The Chef’s Garden has been fortunate enough to participate in an extra-special collaborative effort, one that solved the problem of heating our new greenhouse, while a neighborhood farm turned an expense into a new revenue stream. This solution also reduced our combined carbon footprint.
Our initial challenge was to heat our new greenhouse in a cost-effective, sustainable, environmentally-friendly way. The solution? Heating it by burning corn cobs once considered to be waste. Fuel produced is called cellulosic ethanol and can be formed from the waste parts of corn. After broken down, via enzymes and yeast, it burns cleanly.
“For years,” Farmer Lee Jones says, “we had a neighbor, just a mile away, who needed to pay to have excess corn cobs hauled away from his farm. But, now that we can use them to heat our greenhouse, the neighboring farm gets paid for its cobs while we get the source of our heat delivered directly to our door. This aids the sustainability of both farms and is environmentally friendly. Everyone wins, and nothing excites me more than the opportunity to work collectively to solve problems creatively.”
All of us at The Chef’s Garden are watching the results of agricultural research from the University of Delaware, where they are more efficiently extracting sugars from waste products such as corn cobs. The goal is to create a cheaper substitute for petroleum currently used in manufacturing consumer goods that is sustainable and environmentally friendly.
Potential impact is huge. The article describes products that could be more sustainably manufactured in this way: “The shampoo you washed your hair with this morning. The balloons for the party. Refrigerators and sunglasses, medicine and mosquito repellent, guitar strings and fishing lures. These – and thousands of other products we use every day – contain chemicals made from petroleum. But researchers at the University of Delaware can now offer manufacturers a much sweeter alternative to this fossil fuel.”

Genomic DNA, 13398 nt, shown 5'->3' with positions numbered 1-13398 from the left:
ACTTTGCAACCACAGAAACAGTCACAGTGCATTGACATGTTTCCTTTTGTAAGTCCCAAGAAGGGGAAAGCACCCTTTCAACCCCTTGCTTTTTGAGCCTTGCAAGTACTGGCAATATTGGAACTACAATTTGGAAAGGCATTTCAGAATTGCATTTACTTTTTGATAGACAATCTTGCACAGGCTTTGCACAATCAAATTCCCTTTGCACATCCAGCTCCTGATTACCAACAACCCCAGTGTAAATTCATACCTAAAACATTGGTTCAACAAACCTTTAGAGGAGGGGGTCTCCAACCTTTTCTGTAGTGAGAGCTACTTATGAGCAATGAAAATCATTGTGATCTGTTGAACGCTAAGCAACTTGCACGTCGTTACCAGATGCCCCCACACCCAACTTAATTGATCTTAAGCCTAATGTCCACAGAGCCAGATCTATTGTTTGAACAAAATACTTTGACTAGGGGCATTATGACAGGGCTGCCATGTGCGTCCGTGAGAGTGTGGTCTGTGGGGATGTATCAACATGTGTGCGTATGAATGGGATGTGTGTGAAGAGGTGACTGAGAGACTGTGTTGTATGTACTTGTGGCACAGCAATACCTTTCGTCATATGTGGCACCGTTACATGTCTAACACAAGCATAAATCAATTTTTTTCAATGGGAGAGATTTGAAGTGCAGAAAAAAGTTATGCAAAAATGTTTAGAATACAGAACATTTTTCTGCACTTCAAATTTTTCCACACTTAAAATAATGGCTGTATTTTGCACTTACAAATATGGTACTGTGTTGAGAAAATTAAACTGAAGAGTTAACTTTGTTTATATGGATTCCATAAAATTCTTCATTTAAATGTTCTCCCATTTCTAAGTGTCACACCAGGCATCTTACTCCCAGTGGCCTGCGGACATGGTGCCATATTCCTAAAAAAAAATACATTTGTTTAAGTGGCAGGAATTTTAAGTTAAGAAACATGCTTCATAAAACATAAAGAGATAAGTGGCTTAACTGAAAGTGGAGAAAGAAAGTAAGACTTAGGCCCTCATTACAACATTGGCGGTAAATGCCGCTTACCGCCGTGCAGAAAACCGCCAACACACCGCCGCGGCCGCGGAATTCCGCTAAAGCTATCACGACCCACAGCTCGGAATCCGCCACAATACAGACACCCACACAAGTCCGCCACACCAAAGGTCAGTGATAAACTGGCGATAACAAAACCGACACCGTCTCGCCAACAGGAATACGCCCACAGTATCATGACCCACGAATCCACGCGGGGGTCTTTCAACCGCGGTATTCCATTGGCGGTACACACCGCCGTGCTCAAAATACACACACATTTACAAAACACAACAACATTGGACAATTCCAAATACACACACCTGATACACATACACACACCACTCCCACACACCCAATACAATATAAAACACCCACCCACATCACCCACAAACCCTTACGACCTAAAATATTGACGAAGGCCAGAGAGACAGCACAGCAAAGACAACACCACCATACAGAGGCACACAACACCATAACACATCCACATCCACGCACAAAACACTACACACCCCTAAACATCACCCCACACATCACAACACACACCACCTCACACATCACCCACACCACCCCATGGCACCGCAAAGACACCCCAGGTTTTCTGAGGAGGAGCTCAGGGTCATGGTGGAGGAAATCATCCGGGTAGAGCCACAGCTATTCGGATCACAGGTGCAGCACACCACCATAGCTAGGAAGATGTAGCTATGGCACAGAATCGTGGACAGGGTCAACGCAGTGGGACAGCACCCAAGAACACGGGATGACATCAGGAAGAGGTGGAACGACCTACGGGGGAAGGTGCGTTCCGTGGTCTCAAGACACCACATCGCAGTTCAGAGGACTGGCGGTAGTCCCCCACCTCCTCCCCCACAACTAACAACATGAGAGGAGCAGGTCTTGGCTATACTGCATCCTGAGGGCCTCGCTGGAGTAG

“Growing vegetables slowly and gently, in full accord with nature”
At The Chef’s Garden, we are committed to agricultural sustainability and, for us, the foundation of the philosophy focuses on the soil. We continually replenish our soil with nutrients, to ensure that we grow the most nutritionally dense fresh vegetables, edible flowers, microgreens and herbs and more. Through our sustainable agricultural practices, we naturally replenish our soil and give our produce time to grow, so we can hand harvest and deliver produce with unrivaled flavor and quality.
We embrace traditional farming techniques and philosophies, ones that have sustained farmers for generations. As just one example, we let our soil rest in fallow fields to revitalize it, and we also strategically plant cover crops to enrich it with nutritionally-dense compost. We avoid the use of harmful pesticides and other chemicals, ones often used by other farms.
Here’s more information about our sustainable agricultural practices.